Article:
Publications


Forced summer stationary waves: the opposing effects of direct radiative forcing and sea surface warming

Climate Dynamics Springer Nature 53 (2019) 4291-4309

H Baker, T Woollings, C Mbengue, M Allen, C O'Reilly, H Shiogama, S Sparrow

We investigate the opposing effects of direct radiative forcing and sea surface warming on the atmospheric circulation using a hierarchy of models. In large ensembles of three general circulation models, direct CO2 forcing produces a wavenumber 5 stationary wave over the Northern Hemisphere in summer. Sea surface warming produces a similar wave, but with the opposite sign. The waves are also present in the Coupled Model Inter comparison Project phase 5 ensemble with opposite signs due to direct CO2 and sea surface warming. Analyses of tropical precipitation changes and equivalent potential temperature changes and the results from a simple barotropic model show that the wave is forced from the tropics. Key forcing locations are the Western Atlantic, Eastern Atlantic and in the Indian Ocean just off the east coast of Africa. The stationary wave has a significant impact on regional temperature anomalies in the Northern Hemisphere summer, explaining some of the direct effect that CO2 concentration has on temperature extremes. Ultimately, the climate sensitivity and future changes in the land-sea temperature contrast will dictate the balance between the opposing effects on regional changes in mean and extreme temperature and precipitation under climate change.


Machine learning and artificial intelligence to aid climate change research and preparedness

Environmental Research Letters IOP Publishing 14 (2019) 12

C Huntingford, ES Jeffers, M Bonsall, H Christensen, T Lees, H Yang


The El Niño event of 2015–2016: climate anomalies and their impact on groundwater resources in East and Southern Africa

Hydrology and Earth System Sciences Copernicus GmbH 23 (2019) 1751-1762

SR Kolusu, M Shamsudduha, MC Todd, RG Taylor, D Seddon, JJ Kashaigili, GY Ebrahim, MO Cuthbert, JPR Sorensen, KG Villholth, AM MacDonald, DA MacLeod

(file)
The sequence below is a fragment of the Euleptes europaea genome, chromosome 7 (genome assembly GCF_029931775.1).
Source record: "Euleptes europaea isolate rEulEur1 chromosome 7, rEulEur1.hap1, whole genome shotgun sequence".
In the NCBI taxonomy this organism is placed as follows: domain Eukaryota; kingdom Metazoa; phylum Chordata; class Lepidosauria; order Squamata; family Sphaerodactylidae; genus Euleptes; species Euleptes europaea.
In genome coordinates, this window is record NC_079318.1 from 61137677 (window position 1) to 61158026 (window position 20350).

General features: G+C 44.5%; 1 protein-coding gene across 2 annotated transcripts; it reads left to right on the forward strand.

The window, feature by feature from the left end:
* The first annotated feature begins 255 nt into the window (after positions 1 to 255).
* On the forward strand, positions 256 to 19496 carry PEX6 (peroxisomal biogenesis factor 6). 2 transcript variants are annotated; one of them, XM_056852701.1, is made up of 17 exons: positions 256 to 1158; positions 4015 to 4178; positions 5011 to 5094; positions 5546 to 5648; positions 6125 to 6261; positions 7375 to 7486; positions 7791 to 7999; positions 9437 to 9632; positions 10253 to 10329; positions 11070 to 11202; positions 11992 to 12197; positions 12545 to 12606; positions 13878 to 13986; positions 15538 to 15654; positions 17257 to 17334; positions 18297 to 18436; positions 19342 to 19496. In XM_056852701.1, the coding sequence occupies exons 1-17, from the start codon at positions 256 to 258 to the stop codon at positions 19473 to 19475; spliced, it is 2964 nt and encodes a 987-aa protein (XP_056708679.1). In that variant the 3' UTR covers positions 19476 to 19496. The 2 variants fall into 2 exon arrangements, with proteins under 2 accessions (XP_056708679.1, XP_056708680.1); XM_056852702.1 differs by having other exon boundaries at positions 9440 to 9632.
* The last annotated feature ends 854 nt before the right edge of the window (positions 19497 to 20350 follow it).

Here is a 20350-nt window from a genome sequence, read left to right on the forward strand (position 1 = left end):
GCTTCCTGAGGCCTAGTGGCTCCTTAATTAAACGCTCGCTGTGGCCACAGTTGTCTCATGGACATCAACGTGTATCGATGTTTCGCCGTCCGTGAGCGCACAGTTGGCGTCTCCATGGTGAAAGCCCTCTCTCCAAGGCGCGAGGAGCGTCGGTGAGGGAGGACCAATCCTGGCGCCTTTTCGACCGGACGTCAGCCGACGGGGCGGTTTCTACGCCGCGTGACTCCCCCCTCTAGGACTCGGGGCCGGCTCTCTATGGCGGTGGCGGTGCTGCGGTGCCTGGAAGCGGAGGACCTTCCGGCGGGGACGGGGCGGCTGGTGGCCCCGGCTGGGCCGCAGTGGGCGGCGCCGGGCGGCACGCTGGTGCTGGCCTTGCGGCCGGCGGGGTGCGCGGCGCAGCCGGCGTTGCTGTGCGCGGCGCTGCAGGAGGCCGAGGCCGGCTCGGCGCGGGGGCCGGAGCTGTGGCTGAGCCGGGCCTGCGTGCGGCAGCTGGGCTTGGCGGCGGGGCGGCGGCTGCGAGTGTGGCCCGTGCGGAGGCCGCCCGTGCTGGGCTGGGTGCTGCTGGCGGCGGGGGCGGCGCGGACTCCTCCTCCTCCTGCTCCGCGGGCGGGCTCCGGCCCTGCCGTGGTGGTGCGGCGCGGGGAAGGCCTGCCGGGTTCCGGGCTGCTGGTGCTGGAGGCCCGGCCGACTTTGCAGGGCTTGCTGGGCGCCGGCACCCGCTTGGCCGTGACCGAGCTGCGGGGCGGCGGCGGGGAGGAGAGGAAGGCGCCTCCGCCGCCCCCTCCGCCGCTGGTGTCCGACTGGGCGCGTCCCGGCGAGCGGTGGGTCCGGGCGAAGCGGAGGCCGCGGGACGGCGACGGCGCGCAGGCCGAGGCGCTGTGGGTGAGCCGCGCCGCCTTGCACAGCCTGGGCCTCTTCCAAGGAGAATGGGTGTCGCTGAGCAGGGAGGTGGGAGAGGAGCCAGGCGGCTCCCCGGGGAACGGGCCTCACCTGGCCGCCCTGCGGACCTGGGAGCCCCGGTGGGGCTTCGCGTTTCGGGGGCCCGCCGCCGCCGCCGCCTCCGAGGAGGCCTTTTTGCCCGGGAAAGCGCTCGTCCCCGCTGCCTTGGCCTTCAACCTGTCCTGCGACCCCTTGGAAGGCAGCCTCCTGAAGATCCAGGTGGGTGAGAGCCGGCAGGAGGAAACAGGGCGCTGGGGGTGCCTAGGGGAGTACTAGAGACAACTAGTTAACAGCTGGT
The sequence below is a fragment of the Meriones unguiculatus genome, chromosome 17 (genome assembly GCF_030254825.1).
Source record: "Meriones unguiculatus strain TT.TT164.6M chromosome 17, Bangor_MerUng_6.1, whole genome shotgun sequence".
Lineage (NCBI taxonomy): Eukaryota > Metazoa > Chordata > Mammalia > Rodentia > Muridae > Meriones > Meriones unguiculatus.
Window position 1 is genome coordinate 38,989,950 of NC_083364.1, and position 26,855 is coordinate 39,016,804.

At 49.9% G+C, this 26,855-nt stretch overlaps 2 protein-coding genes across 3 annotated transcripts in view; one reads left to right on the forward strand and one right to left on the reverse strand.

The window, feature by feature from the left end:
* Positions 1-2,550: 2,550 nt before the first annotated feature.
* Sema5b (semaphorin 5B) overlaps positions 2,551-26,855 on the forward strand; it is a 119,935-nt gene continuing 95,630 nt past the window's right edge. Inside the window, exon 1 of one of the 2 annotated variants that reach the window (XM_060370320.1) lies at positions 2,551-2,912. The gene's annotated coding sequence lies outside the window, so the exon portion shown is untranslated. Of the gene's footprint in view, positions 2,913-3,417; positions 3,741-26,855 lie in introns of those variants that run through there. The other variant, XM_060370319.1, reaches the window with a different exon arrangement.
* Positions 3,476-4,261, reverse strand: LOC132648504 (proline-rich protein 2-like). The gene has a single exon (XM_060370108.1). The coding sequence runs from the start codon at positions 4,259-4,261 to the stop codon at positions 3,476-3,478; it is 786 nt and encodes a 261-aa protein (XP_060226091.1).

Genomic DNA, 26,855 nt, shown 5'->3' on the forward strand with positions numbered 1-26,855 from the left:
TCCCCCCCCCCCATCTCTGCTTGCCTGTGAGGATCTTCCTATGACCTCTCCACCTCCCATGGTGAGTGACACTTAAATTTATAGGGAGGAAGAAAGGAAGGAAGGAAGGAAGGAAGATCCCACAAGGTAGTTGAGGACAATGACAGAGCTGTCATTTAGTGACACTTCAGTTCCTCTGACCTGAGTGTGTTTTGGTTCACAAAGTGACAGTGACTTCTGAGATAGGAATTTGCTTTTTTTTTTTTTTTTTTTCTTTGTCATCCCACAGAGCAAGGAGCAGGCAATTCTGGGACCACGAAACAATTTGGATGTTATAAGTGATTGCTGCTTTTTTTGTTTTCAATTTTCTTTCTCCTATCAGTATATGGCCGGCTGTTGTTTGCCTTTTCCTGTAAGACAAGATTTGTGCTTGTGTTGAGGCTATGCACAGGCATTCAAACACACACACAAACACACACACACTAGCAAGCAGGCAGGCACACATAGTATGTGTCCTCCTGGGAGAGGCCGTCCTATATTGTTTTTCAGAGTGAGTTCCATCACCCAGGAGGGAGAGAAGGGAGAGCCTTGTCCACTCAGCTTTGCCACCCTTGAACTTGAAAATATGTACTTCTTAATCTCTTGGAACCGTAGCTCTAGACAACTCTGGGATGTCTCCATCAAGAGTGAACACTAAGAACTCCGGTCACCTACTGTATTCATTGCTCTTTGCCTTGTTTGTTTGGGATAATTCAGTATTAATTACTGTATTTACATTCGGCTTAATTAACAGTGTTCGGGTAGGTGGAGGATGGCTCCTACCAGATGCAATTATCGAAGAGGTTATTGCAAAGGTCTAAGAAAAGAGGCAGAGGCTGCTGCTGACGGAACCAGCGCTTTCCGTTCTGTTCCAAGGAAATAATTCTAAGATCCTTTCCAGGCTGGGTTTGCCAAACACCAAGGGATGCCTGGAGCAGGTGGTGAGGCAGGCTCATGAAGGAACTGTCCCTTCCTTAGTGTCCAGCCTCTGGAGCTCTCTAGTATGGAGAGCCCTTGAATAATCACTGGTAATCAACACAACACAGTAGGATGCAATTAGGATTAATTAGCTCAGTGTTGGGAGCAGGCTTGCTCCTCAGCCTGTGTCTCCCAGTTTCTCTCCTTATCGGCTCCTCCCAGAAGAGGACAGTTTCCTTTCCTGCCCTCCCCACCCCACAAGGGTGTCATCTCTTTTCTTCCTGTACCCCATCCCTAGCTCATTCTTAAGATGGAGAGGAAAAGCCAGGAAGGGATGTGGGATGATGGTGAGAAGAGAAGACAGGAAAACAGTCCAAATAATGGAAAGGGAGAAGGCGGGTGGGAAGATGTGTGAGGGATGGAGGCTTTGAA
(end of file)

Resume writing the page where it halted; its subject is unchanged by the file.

<jats:p>&lt;p&gt;&lt;strong&gt;Abstract.&lt;/strong&gt; The impact of climate variability on groundwater storage has received limited attention despite widespread dependence on groundwater as a resource for drinking water, agriculture and industry. Here, we assess the climate anomalies that occurred over Southern Africa (SA) and East Africa, south of the Equator (EASE), during the major El Niño event of 2015–2016, and their associated impacts on groundwater storage, across scales, through analysis of in situ groundwater piezometry and Gravity Recovery and Climate Experiment (GRACE) satellite data. At the continental scale, the El Niño of 2015–2016 was associated with a pronounced dipole of opposing rainfall anomalies over EASE and Southern Africa, north–south of &lt;span class="inline-formula"&gt;∼12&lt;/span&gt;&lt;span class="inline-formula"&gt;&lt;sup&gt;∘&lt;/sup&gt;&lt;/span&gt;&amp;amp;thinsp;S, a characteristic pattern of the El Niño–Southern Oscillation (ENSO). Over Southern Africa the most intense drought event in the historical record occurred, based on an analysis of the cross-scale areal intensity of surface water balance anomalies (as represented by the standardised precipitation evapotranspiration index – SPEI), with an estimated return period of at least 200 years and a best estimate of 260 years. Climate risks are changing, and we estimate that anthropogenic warming only (ignoring changes to other climate variables, e.g. precipitation) has approximately doubled the risk of such an extreme SPEI drought event. These surface water balance deficits suppressed groundwater recharge, leading to a substantial groundwater storage decline indicated by both GRACE satellite and piezometric data in the Limpopo basin. Conversely, over EASE during the 2015–2016 El Niño event, anomalously wet conditions were observed with an estimated return period of &lt;span class="inline-formula"&gt;∼10&lt;/span&gt; years, likely moderated by the absence of a strongly positive Indian Ocean zonal mode phase. The strong but not extreme rainy season increased groundwater storage, as shown by satellite GRACE data and rising groundwater levels observed at a site in central Tanzania. We note substantial uncertainties in separating groundwater from total water storage in GRACE data and show that consistency between GRACE and piezometric estimates of groundwater storage is apparent when spatial averaging scales are comparable. These results have implications for sustainable and climate-resilient groundwater resource management, including the potential for adaptive strategies, such as managed aquifer recharge during episodic recharge events.&lt;/p&gt; </jats:p>